Payment data security decline comes down to people – Verizon

Mary Lennighan
By Mary Lennighan

Oct 7, 2020

  • Just over a quarter of businesses are fully compliant with payment card data security standards
  • Organisations are struggling to hire and retain qualified personnel
  • Businesses need to have complicated conversations about security
  • Or customer data will continue to be at risk as online shopping increases

The number of businesses in full compliance with data security standards for credit card usage declined again last year, according to a new study by Verizon Business, and that fall in no small part comes down to the people responsible for keeping customer data safe and the efficacy of communication within any given organisation.

Fewer than 28% of global organisations – 27.9%, to be precise – were 100% in compliance with the the Payment Card Industry Data Security Standard (PCI DSS) last year, according to Verizon Business's 2020 Payment Security Report. The figure was down 8.8 percentage points on the previous year and significantly lower than the 2016 high of 55.4%.

To put it simply, many businesses are putting their customers' credit card data at risk, one way or another, and it's happening more and more, at a time when it is more important than ever for consumers to feel safe shopping online, given the restrictions on traditional retail stemming from the Covid-19 pandemic.

The weakest link here is not technology and systems, but people.

"Unfortunately we see many businesses lacking the resources and commitment from senior business leaders to support long-term data security and compliance initiatives. This is unacceptable," said Sampath Sowmyanarayan, President, Global Enterprise, Verizon Business. "Payment security has to be seen as an ongoing business priority by all companies that handle any payment data, they have a fundamental responsibility to their customers, suppliers and consumers."

As Verizon Business points out, many companies are struggling to retain qualified Chief Information Security Officers (CISOs) or security managers in general, which impacts on their ability to remain PCI DSS-compliant in the long term. As many as 80% of Fortune 100 CISOs have held their current positions for less than five years, Verizon noted, citing a study by Digital Guardian. It also highlighted the most recent (ISC)2 Cybersecurity Workforce Study that put unfilled information security positions at more than 4 million worldwide, up by more than 1 million over 12 months.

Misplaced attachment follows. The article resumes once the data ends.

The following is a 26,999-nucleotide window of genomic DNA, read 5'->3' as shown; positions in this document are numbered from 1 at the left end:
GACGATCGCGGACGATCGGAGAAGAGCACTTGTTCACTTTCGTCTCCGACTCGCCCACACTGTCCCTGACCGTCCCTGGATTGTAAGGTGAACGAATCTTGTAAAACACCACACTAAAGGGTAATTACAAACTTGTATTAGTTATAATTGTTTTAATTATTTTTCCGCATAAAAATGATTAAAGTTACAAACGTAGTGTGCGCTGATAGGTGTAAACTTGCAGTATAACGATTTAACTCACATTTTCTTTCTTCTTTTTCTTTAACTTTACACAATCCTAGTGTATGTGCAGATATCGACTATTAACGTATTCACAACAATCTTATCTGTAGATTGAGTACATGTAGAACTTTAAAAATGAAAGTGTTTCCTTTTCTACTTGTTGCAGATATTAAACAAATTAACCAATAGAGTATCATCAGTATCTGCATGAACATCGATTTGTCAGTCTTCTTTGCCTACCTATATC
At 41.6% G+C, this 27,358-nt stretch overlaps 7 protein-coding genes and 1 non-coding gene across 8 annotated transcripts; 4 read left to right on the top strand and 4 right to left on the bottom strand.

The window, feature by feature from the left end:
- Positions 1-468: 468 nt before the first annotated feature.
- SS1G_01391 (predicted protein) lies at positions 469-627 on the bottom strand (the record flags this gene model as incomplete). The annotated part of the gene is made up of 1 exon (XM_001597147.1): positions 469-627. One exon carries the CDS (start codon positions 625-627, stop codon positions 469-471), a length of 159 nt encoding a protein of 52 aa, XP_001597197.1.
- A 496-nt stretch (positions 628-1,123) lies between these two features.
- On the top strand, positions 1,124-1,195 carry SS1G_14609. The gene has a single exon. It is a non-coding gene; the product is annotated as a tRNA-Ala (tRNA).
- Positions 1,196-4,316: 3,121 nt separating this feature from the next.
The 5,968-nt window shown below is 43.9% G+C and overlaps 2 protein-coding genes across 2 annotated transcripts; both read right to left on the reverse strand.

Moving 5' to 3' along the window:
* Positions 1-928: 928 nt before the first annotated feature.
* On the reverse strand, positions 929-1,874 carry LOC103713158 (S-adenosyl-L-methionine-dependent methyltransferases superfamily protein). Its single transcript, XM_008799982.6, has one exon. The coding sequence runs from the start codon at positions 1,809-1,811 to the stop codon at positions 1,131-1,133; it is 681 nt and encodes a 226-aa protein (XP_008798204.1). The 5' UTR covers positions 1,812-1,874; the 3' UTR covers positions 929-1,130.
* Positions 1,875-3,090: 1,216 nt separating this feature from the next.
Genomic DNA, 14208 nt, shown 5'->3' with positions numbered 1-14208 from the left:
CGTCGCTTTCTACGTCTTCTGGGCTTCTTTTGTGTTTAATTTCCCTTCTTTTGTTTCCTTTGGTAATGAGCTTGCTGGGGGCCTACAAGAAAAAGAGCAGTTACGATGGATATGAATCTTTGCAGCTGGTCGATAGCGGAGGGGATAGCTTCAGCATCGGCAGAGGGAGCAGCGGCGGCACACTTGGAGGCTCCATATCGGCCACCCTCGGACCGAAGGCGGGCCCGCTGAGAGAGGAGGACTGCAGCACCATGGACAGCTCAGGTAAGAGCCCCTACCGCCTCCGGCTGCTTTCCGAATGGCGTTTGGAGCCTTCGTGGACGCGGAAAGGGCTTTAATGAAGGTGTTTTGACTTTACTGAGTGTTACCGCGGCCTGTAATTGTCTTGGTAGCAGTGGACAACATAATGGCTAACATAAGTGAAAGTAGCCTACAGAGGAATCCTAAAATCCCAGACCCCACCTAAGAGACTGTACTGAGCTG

Communication within the company is also vital. Tempting as it might be for security officers to avoid complex conversations about data protection and compliance simply because they are complex, it is their role to filter out jargon and learn to communicate with others in the company.

"It's the CISO's responsibility to initiate those conversations in the boardroom, where cybersecurity avoidance and underinvestment is common," Verizon's Payment Security Report reads. There is a belief within companies that security is simply about fortifying firewalls and the like and is the remit of the security personnel. But security is more complicated than that.

"Effective communication breaks that mindset and helps board members, CIOs and CEOs understand their critical responsibilities and manage their company's unique, evolving security challenges," Verizon advises.

The message to businesses is pretty clear: hiring the right security personnel and having the right conversations will have a big impact on sustainable payment card data security.

- Mary Lennighan, for TelecomTV

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